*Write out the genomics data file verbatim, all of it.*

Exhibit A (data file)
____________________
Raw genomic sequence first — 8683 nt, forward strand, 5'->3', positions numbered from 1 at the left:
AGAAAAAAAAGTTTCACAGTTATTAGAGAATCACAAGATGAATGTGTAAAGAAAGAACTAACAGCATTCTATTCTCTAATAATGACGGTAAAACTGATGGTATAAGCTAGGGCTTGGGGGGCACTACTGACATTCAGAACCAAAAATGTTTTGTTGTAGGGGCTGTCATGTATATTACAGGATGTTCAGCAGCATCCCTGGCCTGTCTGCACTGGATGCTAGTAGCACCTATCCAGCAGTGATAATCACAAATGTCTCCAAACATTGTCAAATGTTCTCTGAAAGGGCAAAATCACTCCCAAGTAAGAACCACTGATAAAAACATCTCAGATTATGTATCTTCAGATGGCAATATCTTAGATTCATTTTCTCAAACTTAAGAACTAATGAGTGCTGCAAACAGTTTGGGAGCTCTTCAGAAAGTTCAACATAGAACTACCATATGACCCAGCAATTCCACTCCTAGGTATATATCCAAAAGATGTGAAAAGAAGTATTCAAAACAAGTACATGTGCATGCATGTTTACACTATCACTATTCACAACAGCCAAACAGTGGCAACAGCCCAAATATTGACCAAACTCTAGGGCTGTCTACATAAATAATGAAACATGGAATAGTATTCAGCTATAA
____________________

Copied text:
Raw genomic sequence first — 8683 nt, forward strand, 5'->3', positions numbered from 1 at the left:
AGAAAAAAAAGTTTCACAGTTATTAGAGAATCACAAGATGAATGTGTAAAGAAAGAACTAACAGCATTCTATTCTCTAATAATGACGGTAAAACTGATGGTATAAGCTAGGGCTTGGGGGGCACTACTGACATTCAGAACCAAAAATGTTTTGTTGTAGGGGCTGTCATGTATATTACAGGATGTTCAGCAGCATCCCTGGCCTGTCTGCACTGGATGCTAGTAGCACCTATCCAGCAGTGATAATCACAAATGTCTCCAAACATTGTCAAATGTTCTCTGAAAGGGCAAAATCACTCCCAAGTAAGAACCACTGATAAAAACATCTCAGATTATGTATCTTCAGATGGCAATATCTTAGATTCATTTTCTCAAACTTAAGAACTAATGAGTGCTGCAAACAGTTTGGGAGCTCTTCAGAAAGTTCAACATAGAACTACCATATGACCCAGCAATTCCACTCCTAGGTATATATCCAAAAGATGTGAAAAGAAGTATTCAAAACAAGTACATGTGCATGCATGTTTACACTATCACTATTCACAACAGCCAAACAGTGGCAACAGCCCAAATATTGACCAAACTCTAGGGCTGTCTACATAAATAATGAAACATGGAATAGTATTCAGCTATAA